by Marilynne Robinson
read by Tim Jerome
BBC Audiobooks America, 2004. 7 CDs.
My co-worker Lynne Imre recommended these books, and I’ve long been meaning to read Housekeeping, so I grabbed an audiobook, which is my way of reading books I’ve long been meaning to read.
This reminded me of the Marilynne Robinson nonfiction I’ve read, When I Was a Child, I Read Books. The fictional story is narrated by an old preacher in 1956, writing a letter to his young son. The preacher, John Ames, has a heart problem, and doesn’t think he will live to see his son reach adulthood.
The book is gentle and philosophical, and has some Scriptural insights thrown in throughout, since, after all, a preacher is narrating.
Reverend Ames tells about his father and grandfather, both preachers before him. His grandfather was an abolitionist and a character.
In many ways, the book is a meditation on fathers and sons, and blessings handed down from one generation to the next. Besides John Ames’ own family, his dear friend and fellow preacher has a wayward son who was named after John Ames. Young Jack comes back to town and he and the preacher embark on a journey of understanding, forgiveness and blessing.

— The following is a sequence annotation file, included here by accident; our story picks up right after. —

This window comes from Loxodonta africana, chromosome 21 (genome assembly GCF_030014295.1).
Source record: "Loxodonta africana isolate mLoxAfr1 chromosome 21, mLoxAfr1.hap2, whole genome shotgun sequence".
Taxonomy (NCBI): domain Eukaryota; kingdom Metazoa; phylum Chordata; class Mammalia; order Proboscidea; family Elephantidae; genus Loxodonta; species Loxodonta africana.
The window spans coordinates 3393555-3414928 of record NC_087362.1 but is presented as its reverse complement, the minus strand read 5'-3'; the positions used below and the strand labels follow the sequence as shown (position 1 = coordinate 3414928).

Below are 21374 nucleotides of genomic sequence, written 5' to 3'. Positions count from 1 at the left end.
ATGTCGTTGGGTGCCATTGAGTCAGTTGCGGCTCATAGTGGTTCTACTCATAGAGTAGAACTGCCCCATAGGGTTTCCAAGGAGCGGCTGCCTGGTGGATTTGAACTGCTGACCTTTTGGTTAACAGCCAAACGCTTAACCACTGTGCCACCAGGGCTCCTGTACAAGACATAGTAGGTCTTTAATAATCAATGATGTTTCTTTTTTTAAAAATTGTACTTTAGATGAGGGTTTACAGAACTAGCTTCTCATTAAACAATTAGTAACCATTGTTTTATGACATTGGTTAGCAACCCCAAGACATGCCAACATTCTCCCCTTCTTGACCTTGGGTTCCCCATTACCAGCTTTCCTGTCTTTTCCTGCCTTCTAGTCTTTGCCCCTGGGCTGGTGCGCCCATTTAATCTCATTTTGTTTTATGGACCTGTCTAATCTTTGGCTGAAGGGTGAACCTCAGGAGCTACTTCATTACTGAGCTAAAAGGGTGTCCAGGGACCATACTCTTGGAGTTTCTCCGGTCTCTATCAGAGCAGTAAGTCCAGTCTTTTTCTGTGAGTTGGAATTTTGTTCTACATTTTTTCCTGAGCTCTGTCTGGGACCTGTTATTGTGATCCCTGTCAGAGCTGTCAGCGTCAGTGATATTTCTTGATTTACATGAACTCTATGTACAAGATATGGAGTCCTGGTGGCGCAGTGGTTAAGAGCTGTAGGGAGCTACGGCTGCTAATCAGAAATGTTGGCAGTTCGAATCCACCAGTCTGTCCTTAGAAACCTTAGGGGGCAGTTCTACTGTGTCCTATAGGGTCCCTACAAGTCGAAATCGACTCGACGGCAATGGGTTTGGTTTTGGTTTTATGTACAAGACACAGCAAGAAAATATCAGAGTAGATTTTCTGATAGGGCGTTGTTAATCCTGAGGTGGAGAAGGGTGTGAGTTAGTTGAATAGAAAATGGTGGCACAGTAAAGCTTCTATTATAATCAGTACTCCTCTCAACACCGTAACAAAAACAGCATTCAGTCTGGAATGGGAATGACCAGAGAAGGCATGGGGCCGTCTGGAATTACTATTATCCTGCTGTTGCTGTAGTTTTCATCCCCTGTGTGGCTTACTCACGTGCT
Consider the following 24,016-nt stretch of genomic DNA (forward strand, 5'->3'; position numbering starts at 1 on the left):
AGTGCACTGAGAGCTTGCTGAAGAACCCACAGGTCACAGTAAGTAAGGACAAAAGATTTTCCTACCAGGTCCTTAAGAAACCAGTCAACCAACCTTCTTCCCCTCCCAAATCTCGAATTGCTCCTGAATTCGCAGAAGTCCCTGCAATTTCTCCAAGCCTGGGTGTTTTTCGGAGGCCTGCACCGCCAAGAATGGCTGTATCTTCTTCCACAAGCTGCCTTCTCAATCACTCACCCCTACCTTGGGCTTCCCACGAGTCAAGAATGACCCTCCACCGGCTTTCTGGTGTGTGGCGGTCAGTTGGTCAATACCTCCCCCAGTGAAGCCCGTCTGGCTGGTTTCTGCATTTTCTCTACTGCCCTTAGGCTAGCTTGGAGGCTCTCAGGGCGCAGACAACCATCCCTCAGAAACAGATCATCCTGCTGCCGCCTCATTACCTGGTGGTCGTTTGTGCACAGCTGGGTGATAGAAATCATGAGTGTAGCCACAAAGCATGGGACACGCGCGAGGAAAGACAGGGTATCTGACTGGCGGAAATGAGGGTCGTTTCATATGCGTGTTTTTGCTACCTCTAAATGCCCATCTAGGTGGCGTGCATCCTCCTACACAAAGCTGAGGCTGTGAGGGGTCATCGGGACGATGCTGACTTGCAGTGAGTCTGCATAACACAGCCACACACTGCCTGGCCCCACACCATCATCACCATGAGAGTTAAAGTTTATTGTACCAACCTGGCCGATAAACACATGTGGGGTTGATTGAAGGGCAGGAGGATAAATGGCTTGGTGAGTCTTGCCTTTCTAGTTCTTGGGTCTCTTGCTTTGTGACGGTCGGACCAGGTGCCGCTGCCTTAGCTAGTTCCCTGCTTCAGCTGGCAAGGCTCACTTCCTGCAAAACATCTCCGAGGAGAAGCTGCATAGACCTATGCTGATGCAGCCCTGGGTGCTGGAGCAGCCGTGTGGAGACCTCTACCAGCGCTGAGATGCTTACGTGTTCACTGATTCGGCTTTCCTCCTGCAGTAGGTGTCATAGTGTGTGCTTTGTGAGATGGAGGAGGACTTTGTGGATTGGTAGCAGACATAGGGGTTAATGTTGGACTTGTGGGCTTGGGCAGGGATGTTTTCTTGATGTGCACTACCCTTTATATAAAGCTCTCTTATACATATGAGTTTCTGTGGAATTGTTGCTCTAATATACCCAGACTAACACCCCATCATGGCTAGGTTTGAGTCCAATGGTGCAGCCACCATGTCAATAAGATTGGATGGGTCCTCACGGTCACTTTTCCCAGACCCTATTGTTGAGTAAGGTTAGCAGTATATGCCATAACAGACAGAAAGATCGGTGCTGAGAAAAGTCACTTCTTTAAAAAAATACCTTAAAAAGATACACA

This is a slow moving novel, but a rich one. I didn’t always hurry to put in the next CD when one ran out, and it’s not the kind of book that it’s hard to stop the car and shut off the sound when you arrive at your destination. But sometimes that’s the best kind of audiobook — something to mull over on your commute, which will stick in your thoughts.
The reader has a deep, rich, friendly, thoughtful voice. He made it easy to imagine an old preacher speaking these words.
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Source: This review is based on a library audiobook from Fairfax County Public Library.
Disclaimer: I am a professional librarian, but I maintain my website and blogs on my own time. The views expressed are solely my own, and in no way represent the official views of my employer or of any committee or group of which I am part.
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